I get about two hundred emails a day and about half are spam. Most spam is pretty obvious, but just now one came in that seemed more sophisticated than usual. It said it was from “Paulo Coelho.” Sure, the world-famous bestselling author of The Alchemist, a short and timeless inspirational novel, which I read earlier this year. These spammers are getting pretty sophisticated. The email said:
“My wish is for you and your loved ones to have a Merry Christmas and a very Happy New Year. As a way to thank you for your continued support throughout 2008, I have enclosed a copy of the Christmas Story that appeared in worldwide journals and columns that I have written.
Best wishes to you and your family.
It had an attachment titled “Conto de Nato 2008 – ingles.doc”. Surely a virus! Spammers are now targeting readers of literary fiction containing timeless parables. Very clever.
But…what if it was legitimate? Coming from Coelho, what kind of virus could it possibly have? Magic pixie dust that streams out of my computer accompanied by some mystical Middle Eastern music?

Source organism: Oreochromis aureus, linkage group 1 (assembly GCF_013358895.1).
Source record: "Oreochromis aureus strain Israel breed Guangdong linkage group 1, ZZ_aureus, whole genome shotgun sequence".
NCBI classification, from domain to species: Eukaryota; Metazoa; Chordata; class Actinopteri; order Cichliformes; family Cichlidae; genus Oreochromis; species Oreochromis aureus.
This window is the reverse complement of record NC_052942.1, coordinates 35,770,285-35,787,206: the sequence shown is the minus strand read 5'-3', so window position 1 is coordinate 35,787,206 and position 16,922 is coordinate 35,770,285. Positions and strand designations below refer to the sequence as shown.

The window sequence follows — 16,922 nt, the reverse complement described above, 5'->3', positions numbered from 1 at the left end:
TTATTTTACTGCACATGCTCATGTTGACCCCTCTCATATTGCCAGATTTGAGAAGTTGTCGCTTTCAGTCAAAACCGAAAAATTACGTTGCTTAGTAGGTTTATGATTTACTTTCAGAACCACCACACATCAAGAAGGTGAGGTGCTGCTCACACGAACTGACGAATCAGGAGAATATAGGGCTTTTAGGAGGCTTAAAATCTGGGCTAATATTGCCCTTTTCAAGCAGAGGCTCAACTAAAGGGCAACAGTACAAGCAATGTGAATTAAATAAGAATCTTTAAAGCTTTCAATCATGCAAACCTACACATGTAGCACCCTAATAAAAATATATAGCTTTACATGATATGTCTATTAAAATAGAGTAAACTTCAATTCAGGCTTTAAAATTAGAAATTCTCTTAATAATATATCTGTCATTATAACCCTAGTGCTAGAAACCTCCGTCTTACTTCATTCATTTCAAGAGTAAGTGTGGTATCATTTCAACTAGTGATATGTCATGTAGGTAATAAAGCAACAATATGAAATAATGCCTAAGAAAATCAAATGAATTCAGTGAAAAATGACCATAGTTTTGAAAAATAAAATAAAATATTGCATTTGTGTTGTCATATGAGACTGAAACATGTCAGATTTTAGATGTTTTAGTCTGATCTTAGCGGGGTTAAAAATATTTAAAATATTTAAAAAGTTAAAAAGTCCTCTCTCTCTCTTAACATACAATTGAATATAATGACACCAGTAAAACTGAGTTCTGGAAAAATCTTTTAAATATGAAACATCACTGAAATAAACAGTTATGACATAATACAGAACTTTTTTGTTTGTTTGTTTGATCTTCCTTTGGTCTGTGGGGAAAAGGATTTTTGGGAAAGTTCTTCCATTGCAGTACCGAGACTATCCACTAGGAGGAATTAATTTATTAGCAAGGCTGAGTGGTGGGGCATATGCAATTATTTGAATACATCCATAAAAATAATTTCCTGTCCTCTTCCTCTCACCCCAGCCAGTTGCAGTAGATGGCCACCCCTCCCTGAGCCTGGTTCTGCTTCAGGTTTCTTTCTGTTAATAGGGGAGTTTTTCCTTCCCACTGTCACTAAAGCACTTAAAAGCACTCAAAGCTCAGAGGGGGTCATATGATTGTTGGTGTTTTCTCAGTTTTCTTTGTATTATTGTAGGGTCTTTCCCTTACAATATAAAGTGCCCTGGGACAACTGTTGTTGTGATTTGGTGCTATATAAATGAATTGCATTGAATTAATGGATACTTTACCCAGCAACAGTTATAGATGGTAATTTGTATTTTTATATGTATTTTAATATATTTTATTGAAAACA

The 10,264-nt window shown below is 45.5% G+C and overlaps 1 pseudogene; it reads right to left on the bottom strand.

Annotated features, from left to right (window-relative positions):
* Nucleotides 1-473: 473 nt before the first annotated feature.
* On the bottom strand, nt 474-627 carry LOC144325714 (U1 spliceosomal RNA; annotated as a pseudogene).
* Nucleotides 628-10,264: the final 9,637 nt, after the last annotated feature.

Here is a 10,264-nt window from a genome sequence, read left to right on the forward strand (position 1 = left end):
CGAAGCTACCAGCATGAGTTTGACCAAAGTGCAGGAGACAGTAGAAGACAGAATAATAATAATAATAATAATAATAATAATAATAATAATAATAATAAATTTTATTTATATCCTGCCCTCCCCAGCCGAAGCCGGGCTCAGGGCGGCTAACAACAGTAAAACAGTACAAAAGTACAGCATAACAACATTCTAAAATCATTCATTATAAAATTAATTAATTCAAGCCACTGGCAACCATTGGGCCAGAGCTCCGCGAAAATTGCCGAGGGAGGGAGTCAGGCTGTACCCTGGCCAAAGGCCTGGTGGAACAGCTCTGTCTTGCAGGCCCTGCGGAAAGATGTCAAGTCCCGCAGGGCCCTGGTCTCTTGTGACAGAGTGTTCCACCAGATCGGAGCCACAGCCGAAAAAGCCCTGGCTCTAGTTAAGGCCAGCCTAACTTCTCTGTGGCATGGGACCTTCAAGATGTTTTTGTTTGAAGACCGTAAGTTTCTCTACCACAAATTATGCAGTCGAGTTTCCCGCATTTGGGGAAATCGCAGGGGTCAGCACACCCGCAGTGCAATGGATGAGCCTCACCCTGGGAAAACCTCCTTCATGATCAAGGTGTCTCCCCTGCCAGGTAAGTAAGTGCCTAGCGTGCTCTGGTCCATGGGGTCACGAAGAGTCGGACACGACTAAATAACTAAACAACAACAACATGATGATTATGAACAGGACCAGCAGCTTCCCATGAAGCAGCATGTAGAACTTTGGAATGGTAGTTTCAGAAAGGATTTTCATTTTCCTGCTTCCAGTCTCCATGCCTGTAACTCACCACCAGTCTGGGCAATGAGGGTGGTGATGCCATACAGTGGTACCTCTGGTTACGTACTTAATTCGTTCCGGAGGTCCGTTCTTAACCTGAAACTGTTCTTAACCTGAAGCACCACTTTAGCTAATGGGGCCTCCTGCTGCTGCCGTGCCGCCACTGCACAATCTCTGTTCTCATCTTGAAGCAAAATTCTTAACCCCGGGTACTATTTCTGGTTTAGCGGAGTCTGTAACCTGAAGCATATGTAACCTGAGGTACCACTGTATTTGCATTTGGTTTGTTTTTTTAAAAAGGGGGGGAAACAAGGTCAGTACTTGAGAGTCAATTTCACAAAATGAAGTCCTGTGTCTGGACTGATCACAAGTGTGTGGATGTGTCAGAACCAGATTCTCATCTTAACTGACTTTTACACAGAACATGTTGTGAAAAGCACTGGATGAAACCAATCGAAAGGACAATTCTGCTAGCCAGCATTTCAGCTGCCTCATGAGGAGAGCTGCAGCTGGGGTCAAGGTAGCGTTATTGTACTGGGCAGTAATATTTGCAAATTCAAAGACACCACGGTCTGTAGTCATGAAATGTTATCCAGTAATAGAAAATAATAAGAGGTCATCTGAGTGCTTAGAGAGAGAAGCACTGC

I clicked on the attachment. It was a short, beautiful holiday story written by Coelho, magically translated into English from the original from Portuguese (how did he know I don’t speak Portuguese?!) about a kind king who disguises himself as a mysterious stranger and grants a poor family a boon on Christmas Eve.
I realized that Paulo Coelho, the alchemist himself, is exactly the kind of person who would send a mysterious email to a list of people who can’t figure out how they wound up on the list and are forced to stop and contemplate whether magic was involved. I’ll bet he sat there in the highest turret of a twelfth-century castle, in a sandstorm that whistles like a harpsichord, and like Carnac the Magnificent, dictated made-up email addresses for his assistant to send the story to, and every single one turned out to be real, and magically, someone who was inspired by his books.
That’s probably what happened.